The Kenyan government must halt its crackdown on media freedom and allow Jerome Starkey to return to the country, said eight human rights organizations today, two months after the British journalist was detained and deported.
The organizations, including Amnesty International Kenya, have sent a letter to Kenya’s Cabinet Secretary for Internal Affairs and Coordination of National Government Joseph Nkaissery, and other senior government officials, calling for Jerome Starkey to be allowed to return to Kenya to resume his work, and that the government publicly reaffirm its oft-expressed commitment to the right to freedom of expression and media freedom.
“It’s a travesty that Jerome Starkey, a well-respected international journalist was detained and deported under questionable circumstances and is now no longer able to carry out his work in Kenya. But this is just one of many cases of media harassment and intimidation of journalists carried out by the Kenyan authorities,” said Justus Nyang’aya, Amnesty International Kenya’s Country Director.
“Journalists must be allowed to investigate and report on important issues without fearing for their safety. In the run-up to elections and beyond, Kenyan authorities must publicly declare their commitment to freedom of the press and show that they mean it, by investigating all allegations of attacks on journalists and ensuring that suspected perpetrators are brought to justice in fair trials.”
The statement also calls for thorough, impartial and transparent investigations into all attacks against journalists in Kenya, including the murder in 2015 of John Kituyi, the editor of a regional newspaper.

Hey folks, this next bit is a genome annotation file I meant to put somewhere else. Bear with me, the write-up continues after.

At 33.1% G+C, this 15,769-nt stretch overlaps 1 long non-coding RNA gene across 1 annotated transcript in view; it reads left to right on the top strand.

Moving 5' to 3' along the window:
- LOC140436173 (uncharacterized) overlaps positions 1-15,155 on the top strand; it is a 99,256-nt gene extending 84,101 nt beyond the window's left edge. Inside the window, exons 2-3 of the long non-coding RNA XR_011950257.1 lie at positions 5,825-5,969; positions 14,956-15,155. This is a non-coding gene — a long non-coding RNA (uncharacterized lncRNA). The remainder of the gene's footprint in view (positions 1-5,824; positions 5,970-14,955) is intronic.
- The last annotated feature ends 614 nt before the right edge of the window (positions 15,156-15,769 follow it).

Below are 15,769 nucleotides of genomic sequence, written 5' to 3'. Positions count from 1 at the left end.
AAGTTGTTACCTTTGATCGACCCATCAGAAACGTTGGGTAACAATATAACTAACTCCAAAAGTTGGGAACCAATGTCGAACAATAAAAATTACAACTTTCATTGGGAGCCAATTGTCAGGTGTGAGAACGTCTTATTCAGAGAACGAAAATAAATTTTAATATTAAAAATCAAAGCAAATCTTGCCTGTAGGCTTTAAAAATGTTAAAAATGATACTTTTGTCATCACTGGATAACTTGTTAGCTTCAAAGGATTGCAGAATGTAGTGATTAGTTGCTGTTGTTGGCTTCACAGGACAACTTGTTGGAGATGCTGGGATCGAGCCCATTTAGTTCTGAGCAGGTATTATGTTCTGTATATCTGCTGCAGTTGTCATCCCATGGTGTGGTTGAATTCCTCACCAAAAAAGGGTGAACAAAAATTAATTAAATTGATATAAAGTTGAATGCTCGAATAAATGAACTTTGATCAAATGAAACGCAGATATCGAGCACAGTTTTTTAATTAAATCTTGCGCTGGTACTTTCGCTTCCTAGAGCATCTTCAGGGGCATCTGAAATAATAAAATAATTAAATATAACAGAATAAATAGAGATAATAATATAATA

The letter has been copied to the Attorney General, the Director of Public Prosecutions, the Inspector General of Police, the Chairman of the Commission on Administration of Justice, and the Kenya National Commission on Human Rights.
Jerome Starkey, The Times’ Africa Correspondent, who had been living and working in Kenya for five years, was detained at the airport in Nairobi and deported back to the UK on 8 December 2016 without any explanation at the time.
After several requests for an explanation from The Times, a spokesman for the Kenyan High Commission informed the newspaper in a letter dated 10 January that Jerome was expelled because his work permit application had been rejected. However, he had previously been assured by the Immigration Department that no decision had been made. Then, more than six weeks after he was deported, a letter from the Immigration Department postmarked 23 January 2017, informed him that he had been refused an entry permit and a work permit.
The human rights organizations are calling on the authorities to withdraw the rejection letter and allow him to return to the country and resume his work as a journalist.
The statement lists several cases of Kenyan journalists and activists who have faced harassment and interference in their work over the past year. Most notably:
- Boniface Mwangi, a prominent activist and former award-winning photo journalist, was sued for defamation in October 2016 after posting a tweet linking Deputy President William Ruto to the murder of businessman Jacob Juma. Boniface later received a death threat and briefly fled the country.
- Denis Galava, then Managing Editor of the Daily Nation’s Weekend Edition, was sacked over an editorial he wrote on New Year’s Day 2016 that was critical of the government. His employer, Nation Media Group, said in a statement that he had not followed the correct procedure in writing the editorial. Galava has since sued the Daily Nation for wrongful dismissal.
The organizations signed up to the letter are:
Amnesty International Kenya, ARTICLE 19, Committee to Protect Journalists, English PEN, INDEX on Censorship, Muslims for Human Rights (MUHURI), PEN International, Reporters Sans Frontières